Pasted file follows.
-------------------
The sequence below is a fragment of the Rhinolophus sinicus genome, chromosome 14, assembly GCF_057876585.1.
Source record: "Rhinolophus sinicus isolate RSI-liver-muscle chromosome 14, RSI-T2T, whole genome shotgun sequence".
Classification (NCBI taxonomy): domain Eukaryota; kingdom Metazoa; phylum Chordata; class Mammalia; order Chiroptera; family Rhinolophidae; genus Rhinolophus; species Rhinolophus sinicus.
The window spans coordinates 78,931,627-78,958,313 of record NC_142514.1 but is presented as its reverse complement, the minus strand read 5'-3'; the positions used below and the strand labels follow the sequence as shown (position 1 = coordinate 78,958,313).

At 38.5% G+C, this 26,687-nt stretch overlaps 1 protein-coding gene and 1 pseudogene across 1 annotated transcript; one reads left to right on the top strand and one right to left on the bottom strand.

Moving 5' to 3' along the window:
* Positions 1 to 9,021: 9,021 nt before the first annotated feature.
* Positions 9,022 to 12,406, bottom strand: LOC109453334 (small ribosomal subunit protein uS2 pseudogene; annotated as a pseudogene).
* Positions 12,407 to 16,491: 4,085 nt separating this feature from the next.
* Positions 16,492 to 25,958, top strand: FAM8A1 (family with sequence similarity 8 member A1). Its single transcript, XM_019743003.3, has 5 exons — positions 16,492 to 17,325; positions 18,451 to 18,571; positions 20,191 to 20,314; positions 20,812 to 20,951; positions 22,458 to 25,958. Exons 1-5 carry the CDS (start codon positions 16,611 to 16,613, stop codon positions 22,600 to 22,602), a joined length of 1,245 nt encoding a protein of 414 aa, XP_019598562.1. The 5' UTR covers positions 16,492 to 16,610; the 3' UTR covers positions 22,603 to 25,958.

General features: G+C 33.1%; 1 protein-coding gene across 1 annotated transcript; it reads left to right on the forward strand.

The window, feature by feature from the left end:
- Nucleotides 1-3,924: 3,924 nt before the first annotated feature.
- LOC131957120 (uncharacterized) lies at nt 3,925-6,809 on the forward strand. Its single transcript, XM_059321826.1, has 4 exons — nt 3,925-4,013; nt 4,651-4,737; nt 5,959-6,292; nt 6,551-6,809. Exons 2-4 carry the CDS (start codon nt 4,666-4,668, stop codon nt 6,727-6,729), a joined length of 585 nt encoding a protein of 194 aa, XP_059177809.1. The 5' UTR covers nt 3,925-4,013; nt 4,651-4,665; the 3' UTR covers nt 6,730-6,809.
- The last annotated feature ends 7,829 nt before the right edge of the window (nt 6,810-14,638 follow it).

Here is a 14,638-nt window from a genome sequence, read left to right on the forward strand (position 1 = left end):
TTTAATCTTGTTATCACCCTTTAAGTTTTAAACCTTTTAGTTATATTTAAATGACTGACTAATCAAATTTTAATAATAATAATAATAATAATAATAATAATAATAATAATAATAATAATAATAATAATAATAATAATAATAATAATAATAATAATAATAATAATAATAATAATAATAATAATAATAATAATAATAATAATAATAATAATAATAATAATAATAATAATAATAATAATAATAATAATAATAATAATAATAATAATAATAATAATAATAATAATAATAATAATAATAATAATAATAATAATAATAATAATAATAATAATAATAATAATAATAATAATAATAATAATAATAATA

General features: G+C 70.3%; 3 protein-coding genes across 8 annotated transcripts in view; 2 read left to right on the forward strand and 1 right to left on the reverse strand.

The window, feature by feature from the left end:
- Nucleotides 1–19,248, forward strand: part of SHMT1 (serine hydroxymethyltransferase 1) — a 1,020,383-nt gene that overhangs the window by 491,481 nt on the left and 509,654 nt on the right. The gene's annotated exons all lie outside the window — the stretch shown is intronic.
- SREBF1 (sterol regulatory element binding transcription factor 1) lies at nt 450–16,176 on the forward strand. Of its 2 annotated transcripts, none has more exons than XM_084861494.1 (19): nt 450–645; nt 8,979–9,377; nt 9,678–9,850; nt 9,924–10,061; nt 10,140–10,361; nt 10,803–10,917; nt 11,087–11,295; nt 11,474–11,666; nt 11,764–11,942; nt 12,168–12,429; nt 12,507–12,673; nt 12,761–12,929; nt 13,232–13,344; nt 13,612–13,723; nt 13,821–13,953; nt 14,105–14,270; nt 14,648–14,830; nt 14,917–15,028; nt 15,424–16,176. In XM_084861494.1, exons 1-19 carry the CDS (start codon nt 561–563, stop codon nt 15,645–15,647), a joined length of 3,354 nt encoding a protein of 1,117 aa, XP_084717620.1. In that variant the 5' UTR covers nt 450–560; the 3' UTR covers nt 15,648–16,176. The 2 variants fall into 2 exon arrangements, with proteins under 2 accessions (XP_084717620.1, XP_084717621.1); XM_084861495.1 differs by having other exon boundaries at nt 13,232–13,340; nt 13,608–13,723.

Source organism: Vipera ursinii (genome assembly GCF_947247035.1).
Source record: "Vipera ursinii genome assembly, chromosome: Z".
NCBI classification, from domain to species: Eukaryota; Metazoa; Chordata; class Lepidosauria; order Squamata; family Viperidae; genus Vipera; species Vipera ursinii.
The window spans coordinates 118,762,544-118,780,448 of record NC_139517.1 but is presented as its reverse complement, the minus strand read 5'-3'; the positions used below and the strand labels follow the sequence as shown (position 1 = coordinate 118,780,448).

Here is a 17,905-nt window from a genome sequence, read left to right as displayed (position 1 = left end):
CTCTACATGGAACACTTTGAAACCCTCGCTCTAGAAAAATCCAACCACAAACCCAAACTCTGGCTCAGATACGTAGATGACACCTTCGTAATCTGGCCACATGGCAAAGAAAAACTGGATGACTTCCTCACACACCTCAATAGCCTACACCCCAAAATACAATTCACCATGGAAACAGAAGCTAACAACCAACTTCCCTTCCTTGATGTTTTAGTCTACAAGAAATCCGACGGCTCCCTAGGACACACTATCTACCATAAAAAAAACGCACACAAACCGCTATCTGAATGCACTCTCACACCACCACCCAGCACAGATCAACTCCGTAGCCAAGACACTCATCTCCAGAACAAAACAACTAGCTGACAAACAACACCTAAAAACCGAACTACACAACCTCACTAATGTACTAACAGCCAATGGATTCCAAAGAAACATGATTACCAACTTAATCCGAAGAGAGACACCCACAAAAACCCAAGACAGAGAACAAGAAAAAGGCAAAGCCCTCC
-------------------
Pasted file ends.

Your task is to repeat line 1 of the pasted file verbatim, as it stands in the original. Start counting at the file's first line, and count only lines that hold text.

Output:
The sequence below is a fragment of the Rhinolophus sinicus genome, chromosome 14, assembly GCF_057876585.1.